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Saul R W

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Everything posted by Saul R W

  1. I've known a few people from Indiana. Small world. Probably if you drove all the way to Chicago, you'd run into a few Sauls. The name's more common the farther you get from Indiana. There have been many hundreds of famous men in the U.S. with the name -- Pulitzer prize winners, medical researchers, prominent physicists, judges, sci-fi authors, inventors. There were Sauls in the U.S. before there was a U.S. Some have even served in the U.S. armed forces. (Edited for typo)
  2. I remember when the high school moved to the new site, and the old campus was turned into a junior high, but I didn't attend high school at either campus. I was shuttled back and forth to another state for my education, such as it is. Yes, I realize things have changed there. I had family near Prescott until last year, and have been back a number of times over the years. Some of that ground around town, I hated to see developed. It makes me glad that there'[s so much undevelopable public land.
  3. Oh boy, I dunno. My ancient Egyptian is a bit rusty. It's been exactly 3330 years and two days since we left Egypt (as a matter of fact, we're celebrating Pesach right now, which is why I didn't answer earlier), and I didn't inherit any secret decoder rings from back then. If you need help reading any Hebrew, Aramaic or Yiddish inscriptions you come across in the desert, I'm your guy. But not Egyptian. I have to ask, are you thinking that some miner in the 1800s chiselled an Egyptian symbol in Arizona, or are you thinking that the Egyptians got here first? There's actually a major religion in the Western U.S. that believes we were here first, that the Native Americans were Jews. Trust me, it ain't so. If that symbol marks a mine, why not get some samples assayed? If it's valuable, develop it, or find someone with resources to do so. Bad luck is something that we manufacture for ourselves, and has nothing to do with a curse attached to a physical object or place. I wish you well.
  4. Drat. I guess I'll just stay out here in the East.
  5. Cool find. With a different shaft, that wheel would make a wonderful fly for a blacksmith's trip hammer.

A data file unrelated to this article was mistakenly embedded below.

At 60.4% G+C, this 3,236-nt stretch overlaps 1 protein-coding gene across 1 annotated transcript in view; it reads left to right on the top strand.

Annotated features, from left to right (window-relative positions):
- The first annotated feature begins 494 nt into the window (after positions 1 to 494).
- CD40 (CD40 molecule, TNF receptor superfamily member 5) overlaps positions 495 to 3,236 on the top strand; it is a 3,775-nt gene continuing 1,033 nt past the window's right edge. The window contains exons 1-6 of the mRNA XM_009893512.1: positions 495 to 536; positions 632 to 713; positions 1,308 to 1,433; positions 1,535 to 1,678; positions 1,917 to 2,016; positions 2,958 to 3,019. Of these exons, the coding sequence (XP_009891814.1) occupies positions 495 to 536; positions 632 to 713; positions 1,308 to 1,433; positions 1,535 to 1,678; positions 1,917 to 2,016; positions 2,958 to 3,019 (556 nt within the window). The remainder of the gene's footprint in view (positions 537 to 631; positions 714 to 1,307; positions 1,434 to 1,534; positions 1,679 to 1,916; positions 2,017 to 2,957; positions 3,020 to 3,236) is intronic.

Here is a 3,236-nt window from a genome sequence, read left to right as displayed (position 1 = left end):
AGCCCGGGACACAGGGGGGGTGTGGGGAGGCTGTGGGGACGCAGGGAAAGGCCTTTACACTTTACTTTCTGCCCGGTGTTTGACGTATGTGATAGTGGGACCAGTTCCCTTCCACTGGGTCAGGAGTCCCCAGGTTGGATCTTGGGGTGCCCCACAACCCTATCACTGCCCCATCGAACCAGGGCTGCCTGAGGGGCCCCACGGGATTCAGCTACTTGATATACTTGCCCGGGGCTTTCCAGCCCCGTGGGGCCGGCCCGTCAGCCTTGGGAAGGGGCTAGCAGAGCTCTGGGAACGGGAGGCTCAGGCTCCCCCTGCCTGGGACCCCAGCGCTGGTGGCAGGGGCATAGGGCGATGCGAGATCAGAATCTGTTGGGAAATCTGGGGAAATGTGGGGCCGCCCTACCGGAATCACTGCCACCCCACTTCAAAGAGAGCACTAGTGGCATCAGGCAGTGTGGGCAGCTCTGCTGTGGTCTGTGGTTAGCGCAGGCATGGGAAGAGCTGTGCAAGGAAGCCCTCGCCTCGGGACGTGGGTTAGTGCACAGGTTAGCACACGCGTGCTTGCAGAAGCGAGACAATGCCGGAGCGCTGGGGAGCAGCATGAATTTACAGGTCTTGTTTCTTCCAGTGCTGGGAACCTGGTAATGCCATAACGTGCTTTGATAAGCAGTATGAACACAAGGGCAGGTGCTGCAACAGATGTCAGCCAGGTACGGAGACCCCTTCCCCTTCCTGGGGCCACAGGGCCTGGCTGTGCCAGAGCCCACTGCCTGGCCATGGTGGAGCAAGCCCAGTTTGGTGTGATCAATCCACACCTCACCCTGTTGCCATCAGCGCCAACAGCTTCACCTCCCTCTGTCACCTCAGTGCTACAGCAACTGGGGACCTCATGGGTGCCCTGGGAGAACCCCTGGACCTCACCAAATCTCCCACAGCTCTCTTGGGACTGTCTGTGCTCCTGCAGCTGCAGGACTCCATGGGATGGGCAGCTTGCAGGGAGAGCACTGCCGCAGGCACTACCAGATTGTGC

6. Thanks for the kind welcome. I'm enjoying reading others' stories here, and learning. Also, I'm hoping that the rest of you haven't stripped AZ bare by the time I resettle there. Thank you. If I can remember how to exploit a dwt a day, I'll be content.
  7. Thank you. I was one of those low-maintenance rock-moving contraptions a few decades ago. Theoretically, it builds character.
  8. My name's Saul. I'm a grouchy old geezer, twice widowed, once divorced, who was raised in Prescott back when there weren't many of my folks in Arizona (I'm a Jew). I had an uncle and two great uncles who were prospectors in Nevada and Arizona, and they took turns using me as a rock-moving indentured servant, starting when I was about 6. (I never have figured out how they decided who got me on a particular weekend or a given summer – maybe I was the winnings in a series of low-stakes poker games, but regardless, I enjoyed tramping about in the desert, finding gold and tarantulas, and listening to the uncles, and my grandfather, at the campfires telling family history from the pre-America stages of our long exile). Later, I spent 20 years in Alaska, where I was an editor at a now-defunct Anchorage daily paper and later at a chain of village newspapers owned by one of the Native corporations. Up North, I also ran several of my own businesses while raising my kids as a single dad. I've owned several claims over the years – one in California that I gave to a younger brother as a wedding gift, and a couple below Hatcher Pass and another near Talkeetna in Alaska. Since 2002 I've lived in Idaho, New York and currently Missouri. These last two states, I've really missed the gold, so I'm preparing to move back to my childhood haunts around Prescott later this year. While plotting to make my next fortune I came across this forum. So here I am. By this time next year I'll be posting photos of my finds, unless I've gone so broke that I've pawned the computer. One never knows.
  9. Please pardon a newbie stepping right up with advice. I've been reading the forums for a while, and noticed that there's a member named Adam who moves and stacks mountains of rocks and boulders using a device he calls a Boulder Dash. This Adam fellow claims that his Boulder Dash contraption runs on water, all day on only three gallons. Although I'm not certain whether or not it can be carried via backpack, it does seem to have a reputation for reliability and functionality. If I needed to move a lot of rocks, I'd look into renting a Boulder Dash by the day. Happy hunting -- Saul
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